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Cixous envisions the university as a stage

Hélène Cixous, the third guest lecturer in the Stanford Presidential Lectures and Symposia in the Humanities and Arts, garnered a standing ovation from about 275 people who gathered at the Law School's moot court room on March 16 to hear the French writer and playwright discuss the future of the humanities and arts in higher education.

The title of her talk, "Le Pas Sage à l'Université," cannot be translated, she said, because it is a play on words "which cuts a passage through a word . . . to remind you that all that one can hope to think, in a new way, takes place in the interstices of languages."

Exposed to a blend of cultures and languages during her childhood as a Jew in Algeria during the German occupation of France, Cixous has been deeply engaged by the work of writers in several languages, including Arthur Rimbaud, Franz Kafka, Marina Tsvetayeva and Clarice Lispector.

"There is reason to recall what is lost when one is locked in the enclosure of a monolanguage," said Cixous, whose first language is German. "To enjoy the infinite reaches of our emotions, our dreams, our desires, which always surpass the knowledge and possibilities of the self, to grow, advance, explore, feel, taste, we need languages."

At the age of 14, Cixous came across four words that she felt contained "all the magic power, the creative reach not only of the French language, but of every other language and of the world."

At the time, she did not yet understand the meaning behind Rimbaud's poetic sentence, "Je est un autre." Yet the energy captured by the words and the syntax seemed to propel her forward, eventually to the university, in a search of what this "other" meant.

But when Cixous entered the university and questioned her professors, they responded flatly, "There is no response."

"I was twenty-two," she said. "I had walked very quickly for five years in the snow and the mud, without encountering a hint of light or poetry in any of the inhabitants of the academic region. Not a single poet hidden under a suit, under a gown, behind the counter of an office. I had gone toward her, the university, as toward a sublime and nourishing mother, and the sea was frozen and I didn't yet have the quill sharp enough to pierce its crust."

Today, students worldwide are hearing similar negative responses. "They ask for information [and] they are thrown a dry bone to chew," she said. "They are not nourished."

For a student to pass through a university, as opposed to the lobby of "a social enclosure," and enter into life, as opposed to "existence," Cixous argued, "one must be nursed and introduced by a poet."

A poet, she explained, isn't necessarily a writer, in the traditional sense of the word, but someone who awakens or animates the soul. Like all artists, she said, poets are almost always found on the fringes of society.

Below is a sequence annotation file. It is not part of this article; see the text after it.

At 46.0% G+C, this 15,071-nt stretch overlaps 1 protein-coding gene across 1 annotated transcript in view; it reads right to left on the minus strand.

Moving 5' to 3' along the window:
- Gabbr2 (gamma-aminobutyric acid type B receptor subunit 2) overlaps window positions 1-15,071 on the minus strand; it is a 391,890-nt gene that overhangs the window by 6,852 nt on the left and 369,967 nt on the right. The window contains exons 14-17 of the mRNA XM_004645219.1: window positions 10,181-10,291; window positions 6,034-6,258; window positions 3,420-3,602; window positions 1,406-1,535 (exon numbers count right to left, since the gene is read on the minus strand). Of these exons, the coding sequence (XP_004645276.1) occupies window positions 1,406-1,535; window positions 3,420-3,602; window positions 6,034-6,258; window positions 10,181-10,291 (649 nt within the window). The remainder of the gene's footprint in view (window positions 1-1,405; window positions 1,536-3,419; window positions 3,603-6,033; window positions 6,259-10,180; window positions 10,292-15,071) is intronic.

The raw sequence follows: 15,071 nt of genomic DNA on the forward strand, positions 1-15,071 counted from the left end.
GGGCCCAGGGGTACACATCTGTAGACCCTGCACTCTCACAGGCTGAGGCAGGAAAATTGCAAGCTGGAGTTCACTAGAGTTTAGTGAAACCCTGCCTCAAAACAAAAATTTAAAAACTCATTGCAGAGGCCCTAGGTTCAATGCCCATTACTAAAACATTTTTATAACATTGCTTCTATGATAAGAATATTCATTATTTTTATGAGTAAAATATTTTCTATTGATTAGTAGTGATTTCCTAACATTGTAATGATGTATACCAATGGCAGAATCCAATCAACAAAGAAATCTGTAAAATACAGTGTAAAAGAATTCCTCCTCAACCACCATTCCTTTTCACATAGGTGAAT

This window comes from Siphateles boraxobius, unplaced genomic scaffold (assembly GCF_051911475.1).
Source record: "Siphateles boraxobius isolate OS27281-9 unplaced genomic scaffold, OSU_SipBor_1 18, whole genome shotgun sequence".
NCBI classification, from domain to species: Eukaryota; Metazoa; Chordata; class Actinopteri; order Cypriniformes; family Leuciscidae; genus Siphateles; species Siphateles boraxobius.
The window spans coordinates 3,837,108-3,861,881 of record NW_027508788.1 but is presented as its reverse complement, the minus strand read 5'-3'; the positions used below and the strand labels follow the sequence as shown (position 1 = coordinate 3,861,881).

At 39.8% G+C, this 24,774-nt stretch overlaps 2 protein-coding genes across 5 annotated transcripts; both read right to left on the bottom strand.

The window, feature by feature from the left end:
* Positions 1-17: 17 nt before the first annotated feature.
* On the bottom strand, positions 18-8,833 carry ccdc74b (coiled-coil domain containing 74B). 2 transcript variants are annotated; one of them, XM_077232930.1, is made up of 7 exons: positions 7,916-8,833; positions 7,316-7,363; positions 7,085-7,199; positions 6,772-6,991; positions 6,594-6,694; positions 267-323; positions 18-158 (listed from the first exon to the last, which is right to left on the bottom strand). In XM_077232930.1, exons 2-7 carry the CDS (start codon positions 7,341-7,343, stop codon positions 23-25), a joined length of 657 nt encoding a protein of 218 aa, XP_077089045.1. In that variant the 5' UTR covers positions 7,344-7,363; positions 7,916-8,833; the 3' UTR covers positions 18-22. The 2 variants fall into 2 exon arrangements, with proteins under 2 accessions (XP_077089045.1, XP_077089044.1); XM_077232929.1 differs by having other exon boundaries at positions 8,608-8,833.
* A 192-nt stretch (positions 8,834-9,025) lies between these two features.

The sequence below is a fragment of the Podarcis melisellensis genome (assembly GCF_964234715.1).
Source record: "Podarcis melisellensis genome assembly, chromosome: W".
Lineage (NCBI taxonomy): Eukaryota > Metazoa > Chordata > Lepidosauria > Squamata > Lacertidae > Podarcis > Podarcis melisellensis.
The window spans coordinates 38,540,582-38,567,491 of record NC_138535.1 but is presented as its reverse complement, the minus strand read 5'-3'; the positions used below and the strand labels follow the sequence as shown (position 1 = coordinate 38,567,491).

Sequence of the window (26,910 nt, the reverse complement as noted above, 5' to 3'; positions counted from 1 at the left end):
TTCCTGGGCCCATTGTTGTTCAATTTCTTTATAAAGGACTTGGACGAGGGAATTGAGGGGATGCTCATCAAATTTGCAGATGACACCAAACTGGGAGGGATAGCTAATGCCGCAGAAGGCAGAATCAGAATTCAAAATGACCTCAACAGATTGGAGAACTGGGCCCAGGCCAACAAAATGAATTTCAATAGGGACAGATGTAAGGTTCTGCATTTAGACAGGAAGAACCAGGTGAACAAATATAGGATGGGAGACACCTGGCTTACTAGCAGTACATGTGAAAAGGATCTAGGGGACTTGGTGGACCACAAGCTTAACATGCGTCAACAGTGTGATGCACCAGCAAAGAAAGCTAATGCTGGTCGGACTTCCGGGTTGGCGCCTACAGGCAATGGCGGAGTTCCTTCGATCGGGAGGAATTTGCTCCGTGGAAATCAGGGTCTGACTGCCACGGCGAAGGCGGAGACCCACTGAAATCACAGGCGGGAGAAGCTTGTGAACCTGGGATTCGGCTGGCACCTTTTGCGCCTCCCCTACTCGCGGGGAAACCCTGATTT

The best chance for finding a poet within the ranks of the faculty lies within the humanities departments, Cixous said. "These people have not chosen the path of power, of business, of money," she said. "They are workers in the service of textual practices without a great commercial value. If these courageous people let us down most of the time, it is because they began by betraying themselves."

A student's goal should not be knowledge or self-possession, Cixous said. It should be learning how to not know. "I am not celebrating inert and apathetic ignorance," she explained, "but rather the courage to not be content with what is within reach of memorizing, of borrowing or of imitation."

Cixous suggested that the university be conceptualized as a space comparable to theater, where students can explore different roles, perspectives and attitudes, and where the unexpected can happen.

"Every child, whose self has not yet been petrified, wants to do theater, that is, to explore humanity, to go out, to change planets, to be mad, to go see further off who else they could have been at birth," she said.

"The child is right. We all ought to do theater; the instruments of this art are available to all: body, dreams, tears, voice, words, space. And with this art we can personally probe all the secrets of all human destinies, private and political, and taste the fruits of the tree of good and evil with our own mouth."

Imagine the university, then, as a place that offers a silk roof without walls to student-artists who are passing through, Cixous said. Under this canvas is a womb-like stage from which student-artists would take flight.

"All of this is not impossible, it is necessary," she said. "Students are a people living, dreaming, brilliant, with fragile skin. As a people, they have a power of poetical playfulness and a freedom of language that escapes them when they are isolated."


By Marisa Cigarroa

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